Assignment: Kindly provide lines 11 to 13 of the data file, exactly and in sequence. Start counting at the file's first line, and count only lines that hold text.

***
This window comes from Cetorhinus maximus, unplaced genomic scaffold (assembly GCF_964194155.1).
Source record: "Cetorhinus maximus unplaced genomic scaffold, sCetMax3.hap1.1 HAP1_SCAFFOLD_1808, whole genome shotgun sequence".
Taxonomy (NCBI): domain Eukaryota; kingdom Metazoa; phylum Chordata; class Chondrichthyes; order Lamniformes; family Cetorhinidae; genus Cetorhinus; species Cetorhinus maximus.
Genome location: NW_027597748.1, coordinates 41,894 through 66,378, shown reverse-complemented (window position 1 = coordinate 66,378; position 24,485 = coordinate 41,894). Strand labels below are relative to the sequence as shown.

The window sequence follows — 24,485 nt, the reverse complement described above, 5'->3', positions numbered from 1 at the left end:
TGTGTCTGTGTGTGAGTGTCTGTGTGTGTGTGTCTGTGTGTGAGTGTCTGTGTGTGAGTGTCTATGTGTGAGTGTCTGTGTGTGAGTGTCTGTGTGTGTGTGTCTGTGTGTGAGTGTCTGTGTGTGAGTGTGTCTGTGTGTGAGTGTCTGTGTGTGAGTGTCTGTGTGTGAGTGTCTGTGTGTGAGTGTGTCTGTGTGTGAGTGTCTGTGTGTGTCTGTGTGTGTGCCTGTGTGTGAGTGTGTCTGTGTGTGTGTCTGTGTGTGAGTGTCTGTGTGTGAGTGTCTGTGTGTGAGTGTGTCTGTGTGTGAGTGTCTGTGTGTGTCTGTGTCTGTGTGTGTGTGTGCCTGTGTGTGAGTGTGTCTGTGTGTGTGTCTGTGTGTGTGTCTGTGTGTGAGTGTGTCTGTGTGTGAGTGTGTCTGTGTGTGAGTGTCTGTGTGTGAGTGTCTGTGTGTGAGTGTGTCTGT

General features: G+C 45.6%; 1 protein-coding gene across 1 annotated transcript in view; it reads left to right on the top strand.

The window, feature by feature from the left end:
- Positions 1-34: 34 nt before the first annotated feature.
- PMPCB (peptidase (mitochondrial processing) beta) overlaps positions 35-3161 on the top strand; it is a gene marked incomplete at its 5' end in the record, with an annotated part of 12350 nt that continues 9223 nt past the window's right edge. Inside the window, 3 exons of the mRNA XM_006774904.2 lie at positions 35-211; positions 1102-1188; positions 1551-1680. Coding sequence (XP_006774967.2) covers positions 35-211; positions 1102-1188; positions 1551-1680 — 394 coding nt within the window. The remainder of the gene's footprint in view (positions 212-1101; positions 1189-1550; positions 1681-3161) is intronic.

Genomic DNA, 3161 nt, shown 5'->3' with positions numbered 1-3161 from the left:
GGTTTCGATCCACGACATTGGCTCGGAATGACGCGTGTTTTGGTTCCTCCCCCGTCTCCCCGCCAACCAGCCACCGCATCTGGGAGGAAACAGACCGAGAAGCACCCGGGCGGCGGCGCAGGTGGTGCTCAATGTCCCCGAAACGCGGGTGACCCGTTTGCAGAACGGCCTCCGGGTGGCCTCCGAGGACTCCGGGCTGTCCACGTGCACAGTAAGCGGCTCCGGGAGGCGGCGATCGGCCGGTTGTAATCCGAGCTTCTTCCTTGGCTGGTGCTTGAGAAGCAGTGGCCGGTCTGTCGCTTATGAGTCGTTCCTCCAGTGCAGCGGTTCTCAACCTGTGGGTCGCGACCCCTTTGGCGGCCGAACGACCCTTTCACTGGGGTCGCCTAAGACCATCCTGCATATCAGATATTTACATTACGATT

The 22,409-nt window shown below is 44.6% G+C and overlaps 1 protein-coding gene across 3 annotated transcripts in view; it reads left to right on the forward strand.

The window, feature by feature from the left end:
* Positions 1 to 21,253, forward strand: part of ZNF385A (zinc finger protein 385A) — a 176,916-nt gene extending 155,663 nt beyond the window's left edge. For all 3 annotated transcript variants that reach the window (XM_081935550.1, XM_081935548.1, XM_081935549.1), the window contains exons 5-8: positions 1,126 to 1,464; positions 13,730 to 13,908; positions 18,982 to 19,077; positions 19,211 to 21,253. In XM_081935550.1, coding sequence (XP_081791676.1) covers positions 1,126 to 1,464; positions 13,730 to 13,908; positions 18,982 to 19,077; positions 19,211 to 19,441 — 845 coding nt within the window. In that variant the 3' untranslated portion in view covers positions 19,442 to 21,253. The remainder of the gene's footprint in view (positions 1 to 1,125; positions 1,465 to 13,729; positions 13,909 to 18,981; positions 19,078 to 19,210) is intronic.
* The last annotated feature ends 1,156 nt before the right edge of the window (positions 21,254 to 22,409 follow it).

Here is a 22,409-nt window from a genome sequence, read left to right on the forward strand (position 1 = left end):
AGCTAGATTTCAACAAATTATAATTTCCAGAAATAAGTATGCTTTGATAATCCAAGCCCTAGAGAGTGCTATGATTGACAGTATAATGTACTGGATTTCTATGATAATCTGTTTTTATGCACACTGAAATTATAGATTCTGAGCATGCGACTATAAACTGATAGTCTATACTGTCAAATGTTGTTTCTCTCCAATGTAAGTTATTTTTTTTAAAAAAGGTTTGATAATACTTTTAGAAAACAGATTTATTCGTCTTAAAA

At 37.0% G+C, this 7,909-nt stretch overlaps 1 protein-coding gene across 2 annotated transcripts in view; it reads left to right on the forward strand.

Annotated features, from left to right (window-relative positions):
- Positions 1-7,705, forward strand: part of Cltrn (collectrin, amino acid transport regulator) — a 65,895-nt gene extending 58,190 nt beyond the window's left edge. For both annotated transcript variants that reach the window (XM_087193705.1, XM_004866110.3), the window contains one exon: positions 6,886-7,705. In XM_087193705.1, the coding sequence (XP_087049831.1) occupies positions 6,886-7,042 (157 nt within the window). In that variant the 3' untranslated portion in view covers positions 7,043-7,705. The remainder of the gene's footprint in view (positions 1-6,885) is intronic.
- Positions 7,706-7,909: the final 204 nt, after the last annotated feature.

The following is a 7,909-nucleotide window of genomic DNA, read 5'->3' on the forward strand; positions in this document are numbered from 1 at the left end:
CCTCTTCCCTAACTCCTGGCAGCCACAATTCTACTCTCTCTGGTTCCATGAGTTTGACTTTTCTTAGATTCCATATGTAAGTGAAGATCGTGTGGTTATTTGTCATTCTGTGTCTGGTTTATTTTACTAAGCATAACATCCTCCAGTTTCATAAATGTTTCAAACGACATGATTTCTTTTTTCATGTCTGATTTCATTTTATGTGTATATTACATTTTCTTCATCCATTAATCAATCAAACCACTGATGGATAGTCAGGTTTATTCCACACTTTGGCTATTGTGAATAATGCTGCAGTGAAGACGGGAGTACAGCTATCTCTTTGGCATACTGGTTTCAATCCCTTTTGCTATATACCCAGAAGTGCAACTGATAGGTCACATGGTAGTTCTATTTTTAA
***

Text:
Genomic DNA, 3161 nt, shown 5'->3' with positions numbered 1-3161 from the left:
GGTTTCGATCCACGACATTGGCTCGGAATGACGCGTGTTTTGGTTCCTCCCCCGTCTCCCCGCCAACCAGCCACCGCATCTGGGAGGAAACAGACCGAGAAGCACCCGGGCGGCGGCGCAGGTGGTGCTCAATGTCCCCGAAACGCGGGTGACCCGTTTGCAGAACGGCCTCCGGGTGGCCTCCGAGGACTCCGGGCTGTCCACGTGCACAGTAAGCGGCTCCGGGAGGCGGCGATCGGCCGGTTGTAATCCGAGCTTCTTCCTTGGCTGGTGCTTGAGAAGCAGTGGCCGGTCTGTCGCTTATGAGTCGTTCCTCCAGTGCAGCGGTTCTCAACCTGTGGGTCGCGACCCCTTTGGCGGCCGAACGACCCTTTCACTGGGGTCGCCTAAGACCATCCTGCATATCAGATATTTACATTACGATT

The 22,409-nt window shown below is 44.6% G+C and overlaps 1 protein-coding gene across 3 annotated transcripts in view; it reads left to right on the forward strand.